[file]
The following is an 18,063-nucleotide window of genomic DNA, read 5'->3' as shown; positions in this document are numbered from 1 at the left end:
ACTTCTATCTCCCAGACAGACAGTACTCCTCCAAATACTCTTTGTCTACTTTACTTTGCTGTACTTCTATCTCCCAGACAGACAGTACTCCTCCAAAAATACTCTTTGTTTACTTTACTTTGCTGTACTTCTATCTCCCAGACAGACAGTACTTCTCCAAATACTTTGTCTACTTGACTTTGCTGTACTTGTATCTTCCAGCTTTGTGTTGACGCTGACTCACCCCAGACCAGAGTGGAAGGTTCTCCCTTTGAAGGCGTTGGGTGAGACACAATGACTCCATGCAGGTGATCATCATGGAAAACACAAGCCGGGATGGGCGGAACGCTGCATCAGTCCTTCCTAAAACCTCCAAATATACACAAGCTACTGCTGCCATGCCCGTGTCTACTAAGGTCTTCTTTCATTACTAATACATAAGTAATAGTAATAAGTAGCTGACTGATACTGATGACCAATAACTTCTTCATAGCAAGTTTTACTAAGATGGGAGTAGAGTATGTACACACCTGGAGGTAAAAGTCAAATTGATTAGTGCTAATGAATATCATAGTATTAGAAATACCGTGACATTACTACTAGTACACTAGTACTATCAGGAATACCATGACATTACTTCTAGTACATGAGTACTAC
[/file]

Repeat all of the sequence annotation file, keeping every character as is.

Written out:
The following is an 18,063-nucleotide window of genomic DNA, read 5'->3' as shown; positions in this document are numbered from 1 at the left end:
ACTTCTATCTCCCAGACAGACAGTACTCCTCCAAATACTCTTTGTCTACTTTACTTTGCTGTACTTCTATCTCCCAGACAGACAGTACTCCTCCAAAAATACTCTTTGTTTACTTTACTTTGCTGTACTTCTATCTCCCAGACAGACAGTACTTCTCCAAATACTTTGTCTACTTGACTTTGCTGTACTTGTATCTTCCAGCTTTGTGTTGACGCTGACTCACCCCAGACCAGAGTGGAAGGTTCTCCCTTTGAAGGCGTTGGGTGAGACACAATGACTCCATGCAGGTGATCATCATGGAAAACACAAGCCGGGATGGGCGGAACGCTGCATCAGTCCTTCCTAAAACCTCCAAATATACACAAGCTACTGCTGCCATGCCCGTGTCTACTAAGGTCTTCTTTCATTACTAATACATAAGTAATAGTAATAAGTAGCTGACTGATACTGATGACCAATAACTTCTTCATAGCAAGTTTTACTAAGATGGGAGTAGAGTATGTACACACCTGGAGGTAAAAGTCAAATTGATTAGTGCTAATGAATATCATAGTATTAGAAATACCGTGACATTACTACTAGTACACTAGTACTATCAGGAATACCATGACATTACTTCTAGTACATGAGTACTAC